Florida is the most vulnerable state in the nation when it comes to climate change. Major southeast Florida coastal cities such as Fort Lauderdale (my home town) and Miami routinely flood during lunar high tides.
South Florida is extremely vulnerable because the land is flat and full of swamps and canals, high population density (where many of which reside in areas just 4 feet or lower above sea level), and pricey infrastructure. In fact, Miami and Fort Lauderdale, according to the Organization for Economic Cooperation and Development, is the world’s most threatened coastal city when it comes to sea level rise. We rely on a mostly gravity-fed system of canals to drain the marshes after heavy rains, but there's not much incline to let gravity do its work.
"The underlying rock is limestone, which allows groundwater to seep in," says Leonard Berry, director of Florida Atlantic University's Center for Environmental Studies, noting he's seen even swanky cars like Lamborghinis flooded. He says the porous bedrock makes it difficult to build a sea wall that will keep out saltwater intrusion, because such a barrier would have to go down at least 60 feet."
"Trillions of dollars of investments...are going to be vulnerable," Berry says, especially since the region is prone to hurricanes that can bring storm surges made worse by sea level rise.
Map of Fort Lauderdale, FL under a 4 foot sea level rise in 2030. Flooded areas in blue.
And what does our Governor, Rick Scott a true Tea Bagger, and our U.S. Senator, Marco Rubio a pretend Tea Bagger, have to say about Climate Change impacts in Florida?
If Rick Scott is re-elected, we can expect four more years of inaction on global warming Under Scott's guidance, the state legislature repealed Crist's Climate Protection Act and dissolved the Energy and Climate Commission. The Department of Environmental Protection ceased all climate change policy and programming. He killed mandates for renewable energy and initiatives to cut greenhouse gas emissions. Scott also appointed several well-known climate skeptics to key positions in state government, including to the Public Service Commission, which regulates electric, natural gas and other utilities.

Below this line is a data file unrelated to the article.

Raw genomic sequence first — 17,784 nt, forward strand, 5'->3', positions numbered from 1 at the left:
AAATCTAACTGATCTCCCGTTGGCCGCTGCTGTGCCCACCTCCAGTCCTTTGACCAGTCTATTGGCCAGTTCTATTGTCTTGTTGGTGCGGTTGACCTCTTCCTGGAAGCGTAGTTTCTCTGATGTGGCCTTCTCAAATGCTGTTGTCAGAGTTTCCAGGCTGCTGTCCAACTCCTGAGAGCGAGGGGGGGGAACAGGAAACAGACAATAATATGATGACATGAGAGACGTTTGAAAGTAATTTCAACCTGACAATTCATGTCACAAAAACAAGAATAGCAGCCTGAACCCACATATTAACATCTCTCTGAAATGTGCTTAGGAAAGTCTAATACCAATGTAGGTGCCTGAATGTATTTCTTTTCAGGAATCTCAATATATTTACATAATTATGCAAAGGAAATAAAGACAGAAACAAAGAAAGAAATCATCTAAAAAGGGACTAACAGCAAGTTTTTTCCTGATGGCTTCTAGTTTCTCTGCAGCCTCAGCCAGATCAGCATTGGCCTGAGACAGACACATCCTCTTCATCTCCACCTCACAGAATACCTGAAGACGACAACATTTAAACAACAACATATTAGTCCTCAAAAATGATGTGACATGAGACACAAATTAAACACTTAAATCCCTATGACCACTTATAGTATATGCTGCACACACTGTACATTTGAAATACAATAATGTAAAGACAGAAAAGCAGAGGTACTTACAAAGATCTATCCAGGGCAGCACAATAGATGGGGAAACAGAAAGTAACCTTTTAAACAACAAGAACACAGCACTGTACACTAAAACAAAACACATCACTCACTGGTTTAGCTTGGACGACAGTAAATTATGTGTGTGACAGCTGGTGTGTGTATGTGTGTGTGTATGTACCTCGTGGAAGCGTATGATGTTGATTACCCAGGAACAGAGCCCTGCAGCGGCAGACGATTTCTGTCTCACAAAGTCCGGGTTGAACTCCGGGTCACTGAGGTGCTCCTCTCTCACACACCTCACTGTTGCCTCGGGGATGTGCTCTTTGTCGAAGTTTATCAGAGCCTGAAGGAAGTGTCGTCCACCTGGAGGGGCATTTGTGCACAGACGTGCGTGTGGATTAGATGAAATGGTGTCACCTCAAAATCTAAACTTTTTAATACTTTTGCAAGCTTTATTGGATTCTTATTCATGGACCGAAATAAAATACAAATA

Rick Scott said science does not support global warming. Asked if he believes in climate change, he said "No."
"I have not been convinced," he said. Asked what he needs to convince him, "Something more convincing than what I've read."
And Marco Rubio, what does he think? Well he believes what his tea bagging base wants him to believe (A flip flop for Marco as he was a climate change believer when he was in state government).
"I do not believe that human activity is causing these dramatic changes to our climate the way these scientists are portraying it," "and I do not believe that the laws that they propose we pass will do anything about it, except it will destroy our economy."
"The fact is that these events that we're talking about are impacting us, because we built very expensive structures in Florida and other parts of the country near areas that are prone to hurricanes. We've had hurricanes in Florida forever. And the question is, what do we do about the fact that we have built expensive structures, real estate and population centers near those vulnerable areas?" he asked. "I have no problem with taking mitigation activity."
Hard to believe that Marco is lying when he said "I have no problem with taking mitigation activity." Well he does lie. The only government entities that are doing anything regarding mitigation is Palm Beach, Broward and Miami-Dade counties. Rubio leads on nothing regarding mitigation and his inaction will cause devastating impacts to SE Florida' s infrastructure and it's population of millions.
If you can stomach it, here is an excerpt of an interview with Rubio by ABC's This Week.